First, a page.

There will be a rock n’ roll band, The Superchargers, playing classic rock.

The Superchargers are:

Darren Olsen (bass/guitar)

Ken Strong (guitar)

Nick Hagen (drums)

Mark Ralston (vocals/percussion)

Ann Sager (keyboards/vocals)

Brian Callahan (sax/vocals)

Chris Barker (guitar/bass); and

Harmonica Bob (if available).

There will be dancing, heavy hors d’oeuvres and BAT’s bar will be open! Turbo Turkey will fill the band breaks with improv!

The party starts at 7 pm and lasts until 10 pm.

There is a $5 cover. Tickets at the door. BAT requests people RSVP to rsvp@burienactorstheatre.org by Noon on Dec. 10 so BAT has a headcount when it orders food.

BAT is a nonprofit 501(c)(3) entity and operates on revenue from ticket sales, donations, grants, sponsorships and volunteers.

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Food for thought and giving

BAT is holding a food drive for a local food bank all during “Bob’s Holiday Office Party.”  If you bring non-perishable food with you, you can get $2 off you ticket price, if you buy your ticket at the door.  But what to bring?  HERE is a list to help you choose.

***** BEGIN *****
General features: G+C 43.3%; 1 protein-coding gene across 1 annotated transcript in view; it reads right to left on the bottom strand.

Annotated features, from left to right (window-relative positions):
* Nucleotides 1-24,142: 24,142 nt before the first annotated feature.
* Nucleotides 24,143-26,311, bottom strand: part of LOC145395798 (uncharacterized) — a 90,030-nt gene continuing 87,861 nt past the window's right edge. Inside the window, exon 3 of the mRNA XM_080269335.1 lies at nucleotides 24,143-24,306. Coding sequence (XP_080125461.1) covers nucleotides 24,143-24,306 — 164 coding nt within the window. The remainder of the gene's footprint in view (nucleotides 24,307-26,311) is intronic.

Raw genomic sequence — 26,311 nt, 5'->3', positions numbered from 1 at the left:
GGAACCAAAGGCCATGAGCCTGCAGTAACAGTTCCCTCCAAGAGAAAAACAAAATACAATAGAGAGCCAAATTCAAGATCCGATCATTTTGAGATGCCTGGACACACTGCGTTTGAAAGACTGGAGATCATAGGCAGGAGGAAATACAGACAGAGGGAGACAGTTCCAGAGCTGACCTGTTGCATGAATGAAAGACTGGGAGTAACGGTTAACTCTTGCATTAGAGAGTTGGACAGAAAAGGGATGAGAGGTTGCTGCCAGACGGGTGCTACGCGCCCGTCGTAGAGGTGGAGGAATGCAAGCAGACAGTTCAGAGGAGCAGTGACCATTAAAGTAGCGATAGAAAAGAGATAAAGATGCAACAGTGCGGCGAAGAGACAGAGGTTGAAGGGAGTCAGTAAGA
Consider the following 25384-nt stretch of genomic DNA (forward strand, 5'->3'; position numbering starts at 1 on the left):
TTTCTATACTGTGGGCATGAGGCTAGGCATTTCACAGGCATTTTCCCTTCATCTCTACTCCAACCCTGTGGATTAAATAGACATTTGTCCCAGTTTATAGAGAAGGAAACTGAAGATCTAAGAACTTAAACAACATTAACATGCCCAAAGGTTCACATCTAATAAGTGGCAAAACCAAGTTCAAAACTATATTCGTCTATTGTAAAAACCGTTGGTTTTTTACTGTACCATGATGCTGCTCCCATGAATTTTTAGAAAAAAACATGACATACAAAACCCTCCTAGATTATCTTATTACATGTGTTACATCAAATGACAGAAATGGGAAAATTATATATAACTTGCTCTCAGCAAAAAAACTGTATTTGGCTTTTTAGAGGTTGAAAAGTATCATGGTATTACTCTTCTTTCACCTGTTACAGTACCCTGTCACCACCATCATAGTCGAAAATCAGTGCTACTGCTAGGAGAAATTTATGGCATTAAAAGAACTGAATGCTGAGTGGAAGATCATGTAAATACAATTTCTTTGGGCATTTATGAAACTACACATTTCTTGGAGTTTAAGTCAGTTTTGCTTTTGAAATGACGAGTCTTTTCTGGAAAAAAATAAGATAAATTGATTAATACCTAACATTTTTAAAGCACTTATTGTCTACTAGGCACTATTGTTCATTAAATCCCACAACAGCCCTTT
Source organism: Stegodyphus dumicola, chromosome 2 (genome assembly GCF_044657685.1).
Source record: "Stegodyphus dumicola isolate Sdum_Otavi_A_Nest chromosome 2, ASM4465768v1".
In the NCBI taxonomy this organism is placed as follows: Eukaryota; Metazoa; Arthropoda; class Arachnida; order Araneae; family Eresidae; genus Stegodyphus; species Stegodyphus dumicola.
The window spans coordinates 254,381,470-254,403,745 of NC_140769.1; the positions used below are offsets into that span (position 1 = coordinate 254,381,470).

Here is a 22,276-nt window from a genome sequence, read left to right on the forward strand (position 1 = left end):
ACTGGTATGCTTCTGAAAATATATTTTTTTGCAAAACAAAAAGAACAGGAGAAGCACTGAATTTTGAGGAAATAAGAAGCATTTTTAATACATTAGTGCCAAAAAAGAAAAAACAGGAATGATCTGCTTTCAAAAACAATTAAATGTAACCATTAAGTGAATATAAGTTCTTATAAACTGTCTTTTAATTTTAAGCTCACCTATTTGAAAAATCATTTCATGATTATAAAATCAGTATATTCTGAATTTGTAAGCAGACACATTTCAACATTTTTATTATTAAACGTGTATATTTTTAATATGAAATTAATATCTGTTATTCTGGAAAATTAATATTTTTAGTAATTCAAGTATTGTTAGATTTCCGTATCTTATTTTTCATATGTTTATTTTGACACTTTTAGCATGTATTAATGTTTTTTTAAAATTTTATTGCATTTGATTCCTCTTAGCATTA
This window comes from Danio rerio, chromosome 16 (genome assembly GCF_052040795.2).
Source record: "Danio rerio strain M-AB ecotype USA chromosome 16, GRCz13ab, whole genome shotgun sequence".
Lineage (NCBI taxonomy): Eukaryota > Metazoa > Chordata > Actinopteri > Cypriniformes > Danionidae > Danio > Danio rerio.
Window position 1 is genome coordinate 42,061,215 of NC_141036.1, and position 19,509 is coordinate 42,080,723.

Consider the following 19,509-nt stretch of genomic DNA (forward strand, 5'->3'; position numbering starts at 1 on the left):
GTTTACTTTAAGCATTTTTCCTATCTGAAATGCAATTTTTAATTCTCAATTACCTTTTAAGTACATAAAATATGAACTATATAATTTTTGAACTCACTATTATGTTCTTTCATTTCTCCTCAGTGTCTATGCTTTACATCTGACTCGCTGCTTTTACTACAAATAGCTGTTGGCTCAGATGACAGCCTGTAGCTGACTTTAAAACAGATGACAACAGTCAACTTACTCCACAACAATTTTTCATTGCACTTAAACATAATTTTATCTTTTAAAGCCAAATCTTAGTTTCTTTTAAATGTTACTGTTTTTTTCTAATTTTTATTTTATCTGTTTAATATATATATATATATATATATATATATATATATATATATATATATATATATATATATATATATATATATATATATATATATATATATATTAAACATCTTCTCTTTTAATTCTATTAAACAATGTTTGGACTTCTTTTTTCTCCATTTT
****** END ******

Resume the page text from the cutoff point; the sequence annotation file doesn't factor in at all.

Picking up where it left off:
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Amazon Smiles at BAT

BAT is part of Amazon Smile. What that means is that if you shop on Amazon, you can help create better live theater when you shop. FREQUENTLY ASKED QUESTIONS

There are a few things you have to do to give to BAT: 1) go to http://smile.amazon.com/ (you may want to book mark this page so you can use it whenever you shop on Amazon); 2) On your first visit to AmazonSmile (smile.amazon.com), you will be asked to select a searchcharitable organization to receive donations from eligible purchases; 3) select Burien Actors Theatre from the list of charities (search for Burien Actors Theatre), then every eligible purchase you make at smile.amazon.com will result in a donation to BAT equal to 0.5% of every purchase you make. This does not cost you anything.

When you sign up on Amazon Smile and select BAT you’ll get an email like this: